Walking into Hello, Marjorie is a very different experience than walking into any other bar in Des Moines. When the bar opens on a weekday, patrons steadily trickle in as they get off work, and Nick Tillinghast is there to greet them with a drink menu and is happy to guide them to a seat. His hospitality is appreciated, as the layout of the bar looks more like that of a stylish mid-century home. Tillinghast explains that putting together the décor was a labor of love. The new downtown bar is the vision of Tillinghast and his partners, Kyle McClain and Ryan Hutchison.
“It took us about 10 weeks to collect everything,” Tillinghast says as he motions to the many pieces of furniture. Several are from local establishments while others come from different corners of the country, like the pink lounge chairs from Miami.
One of the most eye-catching pieces is the large, neon sign above the fireplace emblazoned with the iconic Jack Kerouac quote “The prettiest girls in the world live in Des Moines” in hot pink letters. The sign was designed by Tillinghast’s cousin, Rae Danneman. Though the bar hasn’t been open two months, the sign has already become infamous on social media.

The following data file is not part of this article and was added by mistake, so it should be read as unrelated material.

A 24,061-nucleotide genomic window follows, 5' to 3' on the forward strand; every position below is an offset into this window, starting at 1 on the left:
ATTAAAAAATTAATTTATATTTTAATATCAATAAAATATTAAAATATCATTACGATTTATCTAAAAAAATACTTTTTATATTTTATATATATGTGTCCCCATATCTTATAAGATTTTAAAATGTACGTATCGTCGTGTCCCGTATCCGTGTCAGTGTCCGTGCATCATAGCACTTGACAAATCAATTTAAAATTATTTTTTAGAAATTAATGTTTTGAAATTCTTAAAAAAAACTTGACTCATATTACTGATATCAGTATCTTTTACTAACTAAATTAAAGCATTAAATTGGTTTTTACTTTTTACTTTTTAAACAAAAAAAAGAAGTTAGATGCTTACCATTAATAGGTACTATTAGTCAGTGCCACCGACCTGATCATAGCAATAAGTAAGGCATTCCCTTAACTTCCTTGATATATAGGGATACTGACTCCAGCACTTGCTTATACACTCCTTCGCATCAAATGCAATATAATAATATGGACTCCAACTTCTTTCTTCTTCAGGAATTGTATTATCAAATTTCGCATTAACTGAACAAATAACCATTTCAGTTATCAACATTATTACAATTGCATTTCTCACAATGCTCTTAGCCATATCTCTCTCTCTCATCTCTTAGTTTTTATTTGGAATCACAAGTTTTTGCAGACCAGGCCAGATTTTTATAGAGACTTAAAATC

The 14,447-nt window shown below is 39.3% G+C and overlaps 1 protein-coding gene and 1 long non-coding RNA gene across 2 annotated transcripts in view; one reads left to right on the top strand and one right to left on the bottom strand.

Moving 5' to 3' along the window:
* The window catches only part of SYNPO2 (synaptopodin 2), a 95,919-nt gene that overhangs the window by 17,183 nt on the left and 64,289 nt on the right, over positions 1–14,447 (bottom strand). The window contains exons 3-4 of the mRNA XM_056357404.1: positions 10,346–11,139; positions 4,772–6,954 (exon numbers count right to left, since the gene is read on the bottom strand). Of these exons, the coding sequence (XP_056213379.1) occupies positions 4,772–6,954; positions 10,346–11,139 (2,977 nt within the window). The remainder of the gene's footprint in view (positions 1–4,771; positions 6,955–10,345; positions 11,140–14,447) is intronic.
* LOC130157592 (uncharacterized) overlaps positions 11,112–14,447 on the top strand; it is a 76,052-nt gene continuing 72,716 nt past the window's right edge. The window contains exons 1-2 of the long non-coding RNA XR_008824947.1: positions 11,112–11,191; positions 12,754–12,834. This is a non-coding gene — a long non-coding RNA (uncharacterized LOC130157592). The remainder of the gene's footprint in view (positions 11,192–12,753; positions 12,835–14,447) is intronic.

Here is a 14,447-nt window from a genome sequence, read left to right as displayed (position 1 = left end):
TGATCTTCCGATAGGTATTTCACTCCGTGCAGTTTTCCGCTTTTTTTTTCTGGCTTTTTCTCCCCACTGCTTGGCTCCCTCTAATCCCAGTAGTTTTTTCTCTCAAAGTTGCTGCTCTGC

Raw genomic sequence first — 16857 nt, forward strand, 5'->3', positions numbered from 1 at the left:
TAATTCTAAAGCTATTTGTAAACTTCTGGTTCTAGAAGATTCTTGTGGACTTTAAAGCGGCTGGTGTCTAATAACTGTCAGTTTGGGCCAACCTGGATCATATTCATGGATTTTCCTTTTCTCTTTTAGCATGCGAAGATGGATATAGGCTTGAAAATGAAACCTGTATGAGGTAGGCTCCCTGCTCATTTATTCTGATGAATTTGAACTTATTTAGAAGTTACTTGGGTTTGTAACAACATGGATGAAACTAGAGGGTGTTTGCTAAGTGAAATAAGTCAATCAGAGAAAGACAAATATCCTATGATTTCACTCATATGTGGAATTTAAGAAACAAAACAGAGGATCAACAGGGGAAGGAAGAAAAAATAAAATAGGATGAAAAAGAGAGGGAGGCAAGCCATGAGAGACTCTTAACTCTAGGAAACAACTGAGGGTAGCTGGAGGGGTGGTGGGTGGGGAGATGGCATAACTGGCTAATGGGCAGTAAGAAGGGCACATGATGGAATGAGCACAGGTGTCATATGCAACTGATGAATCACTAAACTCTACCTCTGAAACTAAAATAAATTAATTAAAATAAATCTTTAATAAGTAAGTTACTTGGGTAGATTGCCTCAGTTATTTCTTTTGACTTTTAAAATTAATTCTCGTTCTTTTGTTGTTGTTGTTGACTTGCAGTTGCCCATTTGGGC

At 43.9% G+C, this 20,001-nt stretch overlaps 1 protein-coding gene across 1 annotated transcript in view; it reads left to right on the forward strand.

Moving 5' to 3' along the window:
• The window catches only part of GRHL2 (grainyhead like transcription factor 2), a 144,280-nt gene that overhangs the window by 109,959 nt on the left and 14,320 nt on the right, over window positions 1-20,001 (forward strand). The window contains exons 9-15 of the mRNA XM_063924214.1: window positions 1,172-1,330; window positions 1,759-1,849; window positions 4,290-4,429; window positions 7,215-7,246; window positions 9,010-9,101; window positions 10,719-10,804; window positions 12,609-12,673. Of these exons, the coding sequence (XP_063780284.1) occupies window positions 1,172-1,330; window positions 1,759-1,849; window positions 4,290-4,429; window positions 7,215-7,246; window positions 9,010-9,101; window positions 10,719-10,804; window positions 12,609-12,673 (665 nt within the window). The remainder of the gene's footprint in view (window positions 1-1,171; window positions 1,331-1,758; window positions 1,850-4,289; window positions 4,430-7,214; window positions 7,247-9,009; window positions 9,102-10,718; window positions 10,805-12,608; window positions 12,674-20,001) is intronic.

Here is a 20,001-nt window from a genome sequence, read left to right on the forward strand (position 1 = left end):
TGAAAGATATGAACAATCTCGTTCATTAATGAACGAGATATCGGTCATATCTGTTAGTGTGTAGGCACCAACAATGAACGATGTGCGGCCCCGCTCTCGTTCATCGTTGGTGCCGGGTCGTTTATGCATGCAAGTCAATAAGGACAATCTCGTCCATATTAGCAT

Tillinghast, a Des Moines native, returned to his hometown after five years in Las Vegas working in hospitality marketing. Tired of the city and the same old club scene playing the same top 40 and hip-hop music, he was eager to come home and try something new.
“When I told the guys the idea of playing ’50s and ’60s music, they didn’t even flinch. We all agreed that would be the right tunage to be playing this space, and it just gives people something different,” he says.
If the interior of the bar is what draws customers in, it’s the expertly crafted cocktails that make them stay. The drink presentation alone is impressive, and they go down smoothly, too. The bar’s three most popular drinks are the G’Night Rae Wright, Editor’s Note, and The Marjorie.
“The G’Night Rae Wright is a bright, simple cocktail that has a lot of complexity,” bartender and man-who-formed-the-drinks, Zach Avila, says. “Editor’s note is a well-crafted whiskey cocktail.”
The bar’s craft cocktail menu will rotate seasonally, giving Avila — an accredited mixologist — an opportunity to experiment and introduce new concoctions to customers.
“We’re getting a wide demographic. We’re getting an older crowd because of the music, and then we’re getting the young crowd because they’re curious,” Tillinghast says. “I think everybody’s ready for something different.” ♦